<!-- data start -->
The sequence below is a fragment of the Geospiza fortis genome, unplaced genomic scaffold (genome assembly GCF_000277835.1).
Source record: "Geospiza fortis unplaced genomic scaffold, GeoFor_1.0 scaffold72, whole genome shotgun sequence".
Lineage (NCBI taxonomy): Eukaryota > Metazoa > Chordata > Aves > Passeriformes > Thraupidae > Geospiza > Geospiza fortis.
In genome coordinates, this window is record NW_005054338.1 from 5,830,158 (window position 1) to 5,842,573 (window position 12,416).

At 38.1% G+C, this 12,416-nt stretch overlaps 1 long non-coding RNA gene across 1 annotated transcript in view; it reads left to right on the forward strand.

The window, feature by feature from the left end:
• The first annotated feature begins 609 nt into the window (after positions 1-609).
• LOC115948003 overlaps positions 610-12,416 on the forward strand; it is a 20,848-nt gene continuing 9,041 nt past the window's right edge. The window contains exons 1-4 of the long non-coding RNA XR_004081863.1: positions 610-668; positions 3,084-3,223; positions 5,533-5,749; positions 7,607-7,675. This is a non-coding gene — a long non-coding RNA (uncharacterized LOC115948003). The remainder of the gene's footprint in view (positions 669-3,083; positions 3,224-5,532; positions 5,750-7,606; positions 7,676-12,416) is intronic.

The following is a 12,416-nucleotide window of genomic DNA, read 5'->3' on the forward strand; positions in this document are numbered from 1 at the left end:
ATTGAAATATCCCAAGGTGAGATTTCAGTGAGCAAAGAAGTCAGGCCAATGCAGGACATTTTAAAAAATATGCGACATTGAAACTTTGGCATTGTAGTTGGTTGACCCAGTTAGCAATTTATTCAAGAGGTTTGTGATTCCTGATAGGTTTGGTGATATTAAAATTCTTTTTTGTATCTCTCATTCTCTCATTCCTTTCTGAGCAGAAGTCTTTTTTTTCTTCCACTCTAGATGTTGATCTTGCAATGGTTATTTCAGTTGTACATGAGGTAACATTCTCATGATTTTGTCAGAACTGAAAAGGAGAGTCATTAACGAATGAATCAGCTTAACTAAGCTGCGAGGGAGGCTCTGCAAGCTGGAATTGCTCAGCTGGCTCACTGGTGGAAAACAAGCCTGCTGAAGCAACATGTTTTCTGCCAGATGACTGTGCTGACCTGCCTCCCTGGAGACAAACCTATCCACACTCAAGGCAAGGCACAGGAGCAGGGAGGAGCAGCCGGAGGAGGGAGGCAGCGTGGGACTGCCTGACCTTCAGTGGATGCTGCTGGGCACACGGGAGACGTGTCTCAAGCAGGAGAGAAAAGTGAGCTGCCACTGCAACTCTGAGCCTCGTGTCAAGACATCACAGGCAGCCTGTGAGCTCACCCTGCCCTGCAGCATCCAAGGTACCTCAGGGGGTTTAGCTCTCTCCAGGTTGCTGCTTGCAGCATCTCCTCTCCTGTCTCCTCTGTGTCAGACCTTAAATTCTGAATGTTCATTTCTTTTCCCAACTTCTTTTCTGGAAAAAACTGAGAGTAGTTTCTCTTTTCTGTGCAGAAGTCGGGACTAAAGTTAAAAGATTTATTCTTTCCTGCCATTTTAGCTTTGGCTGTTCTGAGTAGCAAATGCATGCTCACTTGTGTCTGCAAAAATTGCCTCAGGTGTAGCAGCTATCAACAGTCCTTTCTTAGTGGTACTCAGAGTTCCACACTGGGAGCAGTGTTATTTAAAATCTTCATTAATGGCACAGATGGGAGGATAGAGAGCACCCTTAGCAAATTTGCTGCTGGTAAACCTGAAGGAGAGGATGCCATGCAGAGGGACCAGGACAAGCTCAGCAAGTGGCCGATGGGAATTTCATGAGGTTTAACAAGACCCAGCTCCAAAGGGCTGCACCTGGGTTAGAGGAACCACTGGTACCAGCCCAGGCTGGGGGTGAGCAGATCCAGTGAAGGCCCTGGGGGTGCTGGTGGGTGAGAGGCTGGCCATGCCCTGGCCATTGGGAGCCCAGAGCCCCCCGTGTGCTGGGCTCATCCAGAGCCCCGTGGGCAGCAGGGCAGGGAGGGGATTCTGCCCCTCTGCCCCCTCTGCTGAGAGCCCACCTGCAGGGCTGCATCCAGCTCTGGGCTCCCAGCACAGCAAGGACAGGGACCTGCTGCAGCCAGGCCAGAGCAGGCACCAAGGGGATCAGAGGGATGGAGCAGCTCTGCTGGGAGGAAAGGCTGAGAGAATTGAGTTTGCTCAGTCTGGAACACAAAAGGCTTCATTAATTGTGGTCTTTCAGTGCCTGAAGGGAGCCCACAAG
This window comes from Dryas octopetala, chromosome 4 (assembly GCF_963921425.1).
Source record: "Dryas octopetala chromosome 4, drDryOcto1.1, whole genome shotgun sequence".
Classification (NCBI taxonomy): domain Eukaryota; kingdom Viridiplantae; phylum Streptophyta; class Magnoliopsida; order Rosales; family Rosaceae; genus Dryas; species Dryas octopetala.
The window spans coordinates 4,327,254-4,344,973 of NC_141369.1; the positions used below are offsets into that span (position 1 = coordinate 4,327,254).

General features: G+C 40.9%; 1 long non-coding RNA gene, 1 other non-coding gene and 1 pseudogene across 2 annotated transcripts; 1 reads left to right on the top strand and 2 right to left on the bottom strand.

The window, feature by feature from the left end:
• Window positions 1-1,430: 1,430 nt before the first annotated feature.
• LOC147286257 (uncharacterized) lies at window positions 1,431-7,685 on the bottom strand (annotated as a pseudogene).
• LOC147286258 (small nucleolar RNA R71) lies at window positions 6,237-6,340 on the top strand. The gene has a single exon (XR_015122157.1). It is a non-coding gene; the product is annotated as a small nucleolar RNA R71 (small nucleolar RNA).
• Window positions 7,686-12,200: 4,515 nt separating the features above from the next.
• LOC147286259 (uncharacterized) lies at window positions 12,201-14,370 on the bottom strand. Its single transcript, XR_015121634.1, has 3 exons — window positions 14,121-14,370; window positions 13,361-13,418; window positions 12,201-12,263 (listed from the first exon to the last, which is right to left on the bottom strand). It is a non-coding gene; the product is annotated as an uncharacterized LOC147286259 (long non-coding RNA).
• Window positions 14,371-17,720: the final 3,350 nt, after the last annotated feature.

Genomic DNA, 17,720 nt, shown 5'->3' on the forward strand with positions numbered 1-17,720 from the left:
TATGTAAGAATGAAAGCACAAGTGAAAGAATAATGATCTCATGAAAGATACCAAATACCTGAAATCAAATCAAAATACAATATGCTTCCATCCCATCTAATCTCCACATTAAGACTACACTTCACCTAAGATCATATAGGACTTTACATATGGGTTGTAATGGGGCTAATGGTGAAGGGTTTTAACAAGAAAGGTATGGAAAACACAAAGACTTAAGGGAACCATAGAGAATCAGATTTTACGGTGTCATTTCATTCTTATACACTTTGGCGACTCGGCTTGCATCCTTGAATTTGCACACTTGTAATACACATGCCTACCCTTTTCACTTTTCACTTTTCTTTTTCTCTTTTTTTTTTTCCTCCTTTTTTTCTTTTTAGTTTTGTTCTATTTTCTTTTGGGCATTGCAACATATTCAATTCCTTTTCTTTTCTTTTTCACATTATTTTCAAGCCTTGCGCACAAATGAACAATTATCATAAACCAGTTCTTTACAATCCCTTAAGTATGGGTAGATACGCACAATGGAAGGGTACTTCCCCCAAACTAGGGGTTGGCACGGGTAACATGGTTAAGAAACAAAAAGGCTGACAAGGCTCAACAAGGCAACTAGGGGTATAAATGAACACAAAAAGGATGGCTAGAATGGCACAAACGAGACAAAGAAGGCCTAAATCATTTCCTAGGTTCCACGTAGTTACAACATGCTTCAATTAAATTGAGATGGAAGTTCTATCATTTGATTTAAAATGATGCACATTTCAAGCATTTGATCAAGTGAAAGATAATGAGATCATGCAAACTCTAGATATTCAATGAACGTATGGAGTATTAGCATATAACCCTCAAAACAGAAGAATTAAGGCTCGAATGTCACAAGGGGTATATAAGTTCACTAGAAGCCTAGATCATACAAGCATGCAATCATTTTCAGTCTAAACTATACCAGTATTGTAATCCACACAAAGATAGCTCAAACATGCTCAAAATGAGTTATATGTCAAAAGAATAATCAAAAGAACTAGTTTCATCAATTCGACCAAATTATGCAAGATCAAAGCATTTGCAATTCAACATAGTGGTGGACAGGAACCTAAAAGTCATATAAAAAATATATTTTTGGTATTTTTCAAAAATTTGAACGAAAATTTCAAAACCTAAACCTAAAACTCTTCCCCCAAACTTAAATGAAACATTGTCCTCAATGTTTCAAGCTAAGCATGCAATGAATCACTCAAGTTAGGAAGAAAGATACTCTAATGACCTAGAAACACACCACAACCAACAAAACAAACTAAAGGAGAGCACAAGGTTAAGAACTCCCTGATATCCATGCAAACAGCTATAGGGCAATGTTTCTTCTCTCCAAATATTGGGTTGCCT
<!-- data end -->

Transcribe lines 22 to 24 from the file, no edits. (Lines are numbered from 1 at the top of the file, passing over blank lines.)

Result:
• Window positions 14,371-17,720: the final 3,350 nt, after the last annotated feature.

Genomic DNA, 17,720 nt, shown 5'->3' on the forward strand with positions numbered 1-17,720 from the left:
TATGTAAGAATGAAAGCACAAGTGAAAGAATAATGATCTCATGAAAGATACCAAATACCTGAAATCAAATCAAAATACAATATGCTTCCATCCCATCTAATCTCCACATTAAGACTACACTTCACCTAAGATCATATAGGACTTTACATATGGGTTGTAATGGGGCTAATGGTGAAGGGTTTTAACAAGAAAGGTATGGAAAACACAAAGACTTAAGGGAACCATAGAGAATCAGATTTTACGGTGTCATTTCATTCTTATACACTTTGGCGACTCGGCTTGCATCCTTGAATTTGCACACTTGTAATACACATGCCTACCCTTTTCACTTTTCACTTTTCTTTTTCTCTTTTTTTTTTTCCTCCTTTTTTTCTTTTTAGTTTTGTTCTATTTTCTTTTGGGCATTGCAACATATTCAATTCCTTTTCTTTTCTTTTTCACATTATTTTCAAGCCTTGCGCACAAATGAACAATTATCATAAACCAGTTCTTTACAATCCCTTAAGTATGGGTAGATACGCACAATGGAAGGGTACTTCCCCCAAACTAGGGGTTGGCACGGGTAACATGGTTAAGAAACAAAAAGGCTGACAAGGCTCAACAAGGCAACTAGGGGTATAAATGAACACAAAAAGGATGGCTAGAATGGCACAAACGAGACAAAGAAGGCCTAAATCATTTCCTAGGTTCCACGTAGTTACAACATGCTTCAATTAAATTGAGATGGAAGTTCTATCATTTGATTTAAAATGATGCACATTTCAAGCATTTGATCAAGTGAAAGATAATGAGATCATGCAAACTCTAGATATTCAATGAACGTATGGAGTATTAGCATATAACCCTCAAAACAGAAGAATTAAGGCTCGAATGTCACAAGGGGTATATAAGTTCACTAGAAGCCTAGATCATACAAGCATGCAATCATTTTCAGTCTAAACTATACCAGTATTGTAATCCACACAAAGATAGCTCAAACATGCTCAAAATGAGTTATATGTCAAAAGAATAATCAAAAGAACTAGTTTCATCAATTCGACCAAATTATGCAAGATCAAAGCATTTGCAATTCAACATAGTGGTGGACAGGAACCTAAAAGTCATATAAAAAATATATTTTTGGTATTTTTCAAAAATTTGAACGAAAATTTCAAAACCTAAACCTAAAACTCTTCCCCCAAACTTAAATGAAACATTGTCCTCAATGTTTCAAGCTAAGCATGCAATGAATCACTCAAGTTAGGAAGAAAGATACTCTAATGACCTAGAAACACACCACAACCAACAAAACAAACTAAAGGAGAGCACAAGGTTAAGAACTCCCTGATATCCATGCAAACAGCTATAGGGCAATGTTTCTTCTCTCCAAATATTGGGTTGCCT